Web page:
JASS Southeast Asia

Women are wooed. Women are raped. Women are impregnated.Women are abducted. Women are raped. Women become mentally ill.Women are wrongly accused. Women are raped. Women get death threats.Women are raped. Women are raped. Women are raped.Different women, same stories: sexual violence in conflict.
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“Our lives are not dependent on our governments. Many governments actually fail to do their duty. They just leave the women and the people to struggle alone,” says Dina Lumbantobing of JASS Southeast Asia.  In a bid to address the continuing exclusion of civil society organizations (CSOs) and social movements from government processes, hundreds of activists and grassroots leaders joined the Global Civil Society Organizations (CSO) Forum on the Post‐2015 Development Agenda held last March 23-24, 2013 in Bali, Indonesia.
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Niken Lestari is an urban, middle-class-educated woman. She has experienced verbal violence has survived sexual harassment. Niken is currently one of the regional coordinating group (RCG) representatives of Indonesia. She is also the national coordinator of the newly-formed Forum Aktivis Perempuan Muda Indonesia (FAMM-Indonesia) or Indonesian Young Women Activist Forum, a women’s organization influenced and inspired by JASS.
The Philippines has a strong nationalist movement and I grew up in this context.  Movements and movement building are not novel concepts for me.  The Filipino counterpart of movement is kilusan; I learned this word at about the same time I learned how to count and to read.
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The JASS Board of Directors is thrilled to announce our next Executive Director: Shereen Essof!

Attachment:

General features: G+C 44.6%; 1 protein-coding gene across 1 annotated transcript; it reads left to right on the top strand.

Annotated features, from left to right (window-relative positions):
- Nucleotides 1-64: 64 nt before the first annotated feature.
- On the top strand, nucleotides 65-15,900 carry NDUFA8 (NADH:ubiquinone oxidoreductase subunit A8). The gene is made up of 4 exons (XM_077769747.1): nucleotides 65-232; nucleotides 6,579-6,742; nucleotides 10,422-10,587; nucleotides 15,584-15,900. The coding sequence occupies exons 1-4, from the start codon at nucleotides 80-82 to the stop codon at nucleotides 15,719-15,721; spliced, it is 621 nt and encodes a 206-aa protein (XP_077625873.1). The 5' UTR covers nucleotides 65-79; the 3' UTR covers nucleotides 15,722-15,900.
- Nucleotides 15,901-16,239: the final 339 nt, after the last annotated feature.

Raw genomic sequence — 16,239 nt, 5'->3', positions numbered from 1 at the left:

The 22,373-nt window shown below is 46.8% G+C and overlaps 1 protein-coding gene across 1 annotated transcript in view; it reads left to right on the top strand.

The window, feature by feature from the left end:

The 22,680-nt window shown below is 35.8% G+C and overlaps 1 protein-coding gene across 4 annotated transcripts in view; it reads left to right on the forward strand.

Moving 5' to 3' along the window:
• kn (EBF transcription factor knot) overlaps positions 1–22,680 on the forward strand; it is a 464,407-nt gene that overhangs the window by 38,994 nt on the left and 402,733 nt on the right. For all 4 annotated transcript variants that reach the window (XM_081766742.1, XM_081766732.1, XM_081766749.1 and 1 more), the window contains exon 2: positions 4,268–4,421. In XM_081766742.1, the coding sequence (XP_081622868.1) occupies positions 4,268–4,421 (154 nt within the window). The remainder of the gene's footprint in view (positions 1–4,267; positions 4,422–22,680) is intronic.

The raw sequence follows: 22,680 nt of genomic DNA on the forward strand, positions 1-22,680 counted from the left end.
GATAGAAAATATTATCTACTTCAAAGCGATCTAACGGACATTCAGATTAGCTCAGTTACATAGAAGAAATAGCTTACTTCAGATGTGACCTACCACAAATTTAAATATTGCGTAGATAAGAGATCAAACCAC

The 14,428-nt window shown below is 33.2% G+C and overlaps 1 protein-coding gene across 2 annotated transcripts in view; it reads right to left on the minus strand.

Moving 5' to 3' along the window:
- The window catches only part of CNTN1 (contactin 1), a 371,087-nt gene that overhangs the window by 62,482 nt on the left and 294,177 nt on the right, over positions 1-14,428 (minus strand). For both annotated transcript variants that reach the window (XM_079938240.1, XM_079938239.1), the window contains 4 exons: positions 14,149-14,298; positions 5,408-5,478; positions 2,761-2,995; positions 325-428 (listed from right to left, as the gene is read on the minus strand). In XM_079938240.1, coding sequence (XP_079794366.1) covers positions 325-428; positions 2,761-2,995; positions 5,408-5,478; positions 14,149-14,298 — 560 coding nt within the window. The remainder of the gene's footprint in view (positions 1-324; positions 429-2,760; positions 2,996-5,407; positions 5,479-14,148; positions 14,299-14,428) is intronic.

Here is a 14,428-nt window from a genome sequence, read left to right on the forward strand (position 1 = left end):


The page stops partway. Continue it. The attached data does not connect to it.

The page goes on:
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In the Philippines, the message to human rights defenders is clear: anyone who speaks out could be a target. Within just 10 days this past July, 21 people were killed - community leaders, farmers, church workers, and lawyers - in the province of Negros Oriental. The use of violence is a careful strategy meant to instill a culture of silence and fear. For months, the silence was deafening until a community of local people started to come together. JASS with local groups organized an ecumenical prayer and concert for peace that drew 150 individuals and 19 organizations: young women, mothers, academics, artists, and religious groups. Creating a much-needed space, the gathering built solidarity and common ground – a necessary strategy to confront the violence together. A JASS Southeast Asia tells us more.
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Check out how women crossed many lines for justice, equality and peace in 2018!
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“We have seven territories in dispute: body, land, nature, memory, history, worldview, and the state. We have a lot to do.”
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Our JASS Southeast Asia team in the Philippines report that after more than a decade of persistent grassroots organizing and advocacy, legislation that would guarantee protection for human rights defenders (HRD) may finally come to fruition this year.
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In recent months, abortion bans have dominated the headlines. But these battles are not only happening in the U.S. We talked to colleagues and allies about abortion rights in Nicaragua, Mexico, the Philippines, and Zimbabwe – and what that means for people who need to access the full range of reproductive care.
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